“Wait a second guys you didn’t even scratch it……..man, you guys just won five hundred bucks!!!” A quote from a now ancient episode of Beavis and Butt-head wherein an extremely patient gas station clerk convinces the two that a lottery ticket is a more prudent purchase than the gallon of gas that they requested, but have no container for. The duo’s well-known stupidity kicks in and thinking they lost, they prepare to leave before their attendant reveals that they purchased a winning lottery ticket.
How does this apply to Damage S.F.P.’s self-titled debut? Much like the aforementioned winning lottery ticket, the initial reaction is uninformed dismissal. This album is very hardline in its Bay Area sounds, and I can already hear you all the way in the back row saying in your best Beavis voice “oh, boy here we go, another Testament clone.” But just when you think it’s time to try out another album is about the same time you realize it’s been a damn good listen.
Backing up a bit, Damage S.F.P. has been an entity in some form since 1989 when three childhood friends in Finland decided to start thrashing. Cranking out a few demos before disbanding in 1996 and ultimately reuniting in 2018. Per the band’s own admittance,
“The album is like a time-leap straight to ’90s, since all of the tracks were composed between 1991-1994″. It’s not often that you see a debut album that’s twenty plus years in the making, and the trio has used that time wisely.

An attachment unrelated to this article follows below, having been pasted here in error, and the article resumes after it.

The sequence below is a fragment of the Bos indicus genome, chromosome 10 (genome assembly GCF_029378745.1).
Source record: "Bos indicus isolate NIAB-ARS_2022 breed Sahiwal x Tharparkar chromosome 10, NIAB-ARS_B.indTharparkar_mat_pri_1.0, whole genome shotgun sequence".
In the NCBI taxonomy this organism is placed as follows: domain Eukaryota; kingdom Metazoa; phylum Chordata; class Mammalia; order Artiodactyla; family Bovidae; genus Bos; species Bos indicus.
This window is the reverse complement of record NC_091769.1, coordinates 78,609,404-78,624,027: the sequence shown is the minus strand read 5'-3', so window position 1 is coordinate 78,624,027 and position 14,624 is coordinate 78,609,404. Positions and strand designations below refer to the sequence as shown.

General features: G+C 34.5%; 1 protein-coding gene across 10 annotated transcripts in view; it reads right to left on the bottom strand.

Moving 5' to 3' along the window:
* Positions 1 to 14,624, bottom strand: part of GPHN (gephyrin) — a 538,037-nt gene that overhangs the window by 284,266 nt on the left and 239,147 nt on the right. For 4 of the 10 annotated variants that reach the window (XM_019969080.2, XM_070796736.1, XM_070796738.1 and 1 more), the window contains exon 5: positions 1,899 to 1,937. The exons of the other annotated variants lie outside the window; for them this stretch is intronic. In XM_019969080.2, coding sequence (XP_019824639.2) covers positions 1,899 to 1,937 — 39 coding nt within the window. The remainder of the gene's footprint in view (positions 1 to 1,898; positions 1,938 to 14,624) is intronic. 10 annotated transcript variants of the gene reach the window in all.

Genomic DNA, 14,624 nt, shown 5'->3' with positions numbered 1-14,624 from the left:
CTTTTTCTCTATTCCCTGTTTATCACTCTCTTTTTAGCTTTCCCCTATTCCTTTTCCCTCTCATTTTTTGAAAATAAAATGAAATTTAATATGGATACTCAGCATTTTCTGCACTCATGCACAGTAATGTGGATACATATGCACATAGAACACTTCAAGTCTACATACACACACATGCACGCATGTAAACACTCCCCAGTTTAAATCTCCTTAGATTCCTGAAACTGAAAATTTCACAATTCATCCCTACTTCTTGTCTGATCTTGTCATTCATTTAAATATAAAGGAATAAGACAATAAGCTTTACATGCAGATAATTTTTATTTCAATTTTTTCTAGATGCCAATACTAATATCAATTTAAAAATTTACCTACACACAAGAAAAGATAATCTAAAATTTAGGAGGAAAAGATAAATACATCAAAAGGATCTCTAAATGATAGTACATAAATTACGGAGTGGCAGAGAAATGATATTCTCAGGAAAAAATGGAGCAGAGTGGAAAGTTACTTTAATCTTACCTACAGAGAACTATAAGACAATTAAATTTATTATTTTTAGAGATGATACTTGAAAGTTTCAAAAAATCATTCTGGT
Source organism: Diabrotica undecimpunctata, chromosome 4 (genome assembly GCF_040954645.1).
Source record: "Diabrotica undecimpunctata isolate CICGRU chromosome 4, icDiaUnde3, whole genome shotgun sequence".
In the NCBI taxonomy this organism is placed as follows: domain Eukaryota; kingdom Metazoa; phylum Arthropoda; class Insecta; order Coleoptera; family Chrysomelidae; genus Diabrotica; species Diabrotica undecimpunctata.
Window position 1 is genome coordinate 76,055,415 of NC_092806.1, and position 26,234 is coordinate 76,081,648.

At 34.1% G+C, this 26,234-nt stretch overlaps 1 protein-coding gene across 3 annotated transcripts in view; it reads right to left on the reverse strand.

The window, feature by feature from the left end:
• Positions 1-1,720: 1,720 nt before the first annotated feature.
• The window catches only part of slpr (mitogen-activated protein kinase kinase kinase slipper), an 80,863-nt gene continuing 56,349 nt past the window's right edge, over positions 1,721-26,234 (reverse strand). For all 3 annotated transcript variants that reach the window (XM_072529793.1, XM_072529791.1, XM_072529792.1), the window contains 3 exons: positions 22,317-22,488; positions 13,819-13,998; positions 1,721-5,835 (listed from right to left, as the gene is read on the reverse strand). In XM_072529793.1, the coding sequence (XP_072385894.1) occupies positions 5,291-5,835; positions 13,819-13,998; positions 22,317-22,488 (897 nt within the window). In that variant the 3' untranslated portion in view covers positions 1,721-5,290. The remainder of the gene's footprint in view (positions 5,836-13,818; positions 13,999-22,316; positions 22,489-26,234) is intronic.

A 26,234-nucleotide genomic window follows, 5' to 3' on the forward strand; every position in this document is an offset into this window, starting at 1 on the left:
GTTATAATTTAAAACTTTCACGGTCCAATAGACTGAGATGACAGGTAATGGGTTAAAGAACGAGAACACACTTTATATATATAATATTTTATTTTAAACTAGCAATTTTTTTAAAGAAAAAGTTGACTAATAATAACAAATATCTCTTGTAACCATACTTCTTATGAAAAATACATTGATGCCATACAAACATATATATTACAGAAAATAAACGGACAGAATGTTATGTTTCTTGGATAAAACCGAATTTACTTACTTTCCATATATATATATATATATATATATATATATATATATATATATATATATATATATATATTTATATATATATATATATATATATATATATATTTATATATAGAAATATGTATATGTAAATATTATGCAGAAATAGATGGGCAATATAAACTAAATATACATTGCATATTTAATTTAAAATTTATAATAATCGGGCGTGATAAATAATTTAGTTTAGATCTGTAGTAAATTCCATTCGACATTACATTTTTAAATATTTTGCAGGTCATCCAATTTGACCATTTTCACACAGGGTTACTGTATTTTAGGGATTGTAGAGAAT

As far as the Bay Area reference, it is contextual due to the fact that these songs were crafted in a period when the Bay Area sound was exhausted but nonetheless considered the standard thrash sound. And this gives Damage S.F.P. an ambiguous placement outside of the modern day Bay Area influenced bands, making their debut all the more potent. Any notion of Damage S.F.P’s sound being a clone is disproven because it has a combination of energy and ferocity that just makes it too damn good to cast aside. Also, it’s important to note that guitarist/vocalist Jarkko Nikkilä doesn’t so much sound like Chuck Billy as much as he sounds like he unhinged his jaw and swallowed Chuck Billy whole.
Out of all the songs on the album, “Ride,” “Death of Innocent,” and “Crying For Relief” had a previous life on their 1993 demo. And along with newer tracks, whether it be the grindcore-tinged “Grain Brain,” the straightforward chug of “Ruthless Fate,” or the post-thrash intro to “Ode of Sorrow,” Damage S.F.P. bounce between playing by the rules and creating them with ease.